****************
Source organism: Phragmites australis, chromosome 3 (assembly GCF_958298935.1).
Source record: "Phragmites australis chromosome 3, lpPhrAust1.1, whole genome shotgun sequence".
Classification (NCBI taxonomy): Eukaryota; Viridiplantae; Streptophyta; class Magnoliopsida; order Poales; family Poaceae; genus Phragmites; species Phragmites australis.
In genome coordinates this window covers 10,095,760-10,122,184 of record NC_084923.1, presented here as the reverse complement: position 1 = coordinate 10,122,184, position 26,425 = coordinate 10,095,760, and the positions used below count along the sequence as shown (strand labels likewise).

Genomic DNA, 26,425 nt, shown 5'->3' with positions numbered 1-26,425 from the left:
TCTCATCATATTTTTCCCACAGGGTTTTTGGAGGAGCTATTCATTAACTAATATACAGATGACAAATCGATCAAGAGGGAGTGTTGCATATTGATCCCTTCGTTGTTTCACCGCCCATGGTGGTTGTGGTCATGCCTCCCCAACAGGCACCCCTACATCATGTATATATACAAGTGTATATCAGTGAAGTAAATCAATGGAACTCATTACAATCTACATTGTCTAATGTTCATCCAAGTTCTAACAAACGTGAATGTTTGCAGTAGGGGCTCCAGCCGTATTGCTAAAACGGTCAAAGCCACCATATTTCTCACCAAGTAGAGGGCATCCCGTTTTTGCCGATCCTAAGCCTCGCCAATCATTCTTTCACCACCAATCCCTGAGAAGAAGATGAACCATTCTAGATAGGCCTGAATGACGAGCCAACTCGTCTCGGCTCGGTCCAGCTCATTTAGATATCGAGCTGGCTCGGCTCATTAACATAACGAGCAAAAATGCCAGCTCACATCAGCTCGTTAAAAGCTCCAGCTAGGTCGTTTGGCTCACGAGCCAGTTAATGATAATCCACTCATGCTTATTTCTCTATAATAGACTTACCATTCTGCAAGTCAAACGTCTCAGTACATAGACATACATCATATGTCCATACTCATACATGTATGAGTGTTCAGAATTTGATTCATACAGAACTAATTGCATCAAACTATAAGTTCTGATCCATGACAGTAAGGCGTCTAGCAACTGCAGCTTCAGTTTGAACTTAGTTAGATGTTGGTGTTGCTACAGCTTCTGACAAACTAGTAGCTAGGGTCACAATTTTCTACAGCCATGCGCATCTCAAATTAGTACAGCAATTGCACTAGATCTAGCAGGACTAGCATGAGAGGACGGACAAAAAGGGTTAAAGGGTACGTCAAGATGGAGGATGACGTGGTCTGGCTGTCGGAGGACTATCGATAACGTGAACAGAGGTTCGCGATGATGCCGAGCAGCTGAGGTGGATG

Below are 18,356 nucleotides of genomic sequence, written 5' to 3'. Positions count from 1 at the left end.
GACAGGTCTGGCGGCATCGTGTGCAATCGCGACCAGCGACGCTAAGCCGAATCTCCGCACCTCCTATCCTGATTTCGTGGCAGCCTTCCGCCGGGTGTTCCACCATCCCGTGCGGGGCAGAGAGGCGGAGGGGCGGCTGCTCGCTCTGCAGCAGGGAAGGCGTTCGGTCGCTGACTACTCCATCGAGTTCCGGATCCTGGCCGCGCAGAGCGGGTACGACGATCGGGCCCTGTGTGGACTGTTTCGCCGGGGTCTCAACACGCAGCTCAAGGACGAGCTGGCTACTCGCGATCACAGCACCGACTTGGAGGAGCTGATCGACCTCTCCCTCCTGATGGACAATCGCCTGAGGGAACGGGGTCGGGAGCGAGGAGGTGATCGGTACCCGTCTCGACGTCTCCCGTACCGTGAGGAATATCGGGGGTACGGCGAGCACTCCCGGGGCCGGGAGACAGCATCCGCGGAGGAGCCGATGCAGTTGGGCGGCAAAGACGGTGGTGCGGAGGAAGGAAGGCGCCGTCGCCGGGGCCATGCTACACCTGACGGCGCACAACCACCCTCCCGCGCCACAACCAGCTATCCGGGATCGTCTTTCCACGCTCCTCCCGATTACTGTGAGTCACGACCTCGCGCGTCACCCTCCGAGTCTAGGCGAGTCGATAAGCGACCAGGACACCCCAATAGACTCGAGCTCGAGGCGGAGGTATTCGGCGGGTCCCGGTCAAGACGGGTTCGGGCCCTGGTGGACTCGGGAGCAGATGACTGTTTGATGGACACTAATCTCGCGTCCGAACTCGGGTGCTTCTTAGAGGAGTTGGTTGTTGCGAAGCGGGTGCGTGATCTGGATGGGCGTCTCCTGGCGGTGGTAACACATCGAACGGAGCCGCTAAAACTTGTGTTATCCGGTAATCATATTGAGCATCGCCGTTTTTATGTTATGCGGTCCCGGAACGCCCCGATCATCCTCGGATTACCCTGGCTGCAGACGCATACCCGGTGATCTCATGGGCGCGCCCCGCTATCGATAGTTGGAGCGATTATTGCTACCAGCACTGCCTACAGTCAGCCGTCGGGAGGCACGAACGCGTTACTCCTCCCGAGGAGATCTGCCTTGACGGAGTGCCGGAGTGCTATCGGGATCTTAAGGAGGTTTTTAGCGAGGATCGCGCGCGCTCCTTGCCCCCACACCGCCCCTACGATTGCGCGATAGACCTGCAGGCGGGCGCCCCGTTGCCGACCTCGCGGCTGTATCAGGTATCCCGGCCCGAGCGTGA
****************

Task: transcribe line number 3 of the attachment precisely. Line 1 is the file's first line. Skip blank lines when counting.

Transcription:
Classification (NCBI taxonomy): Eukaryota; Viridiplantae; Streptophyta; class Magnoliopsida; order Poales; family Poaceae; genus Phragmites; species Phragmites australis.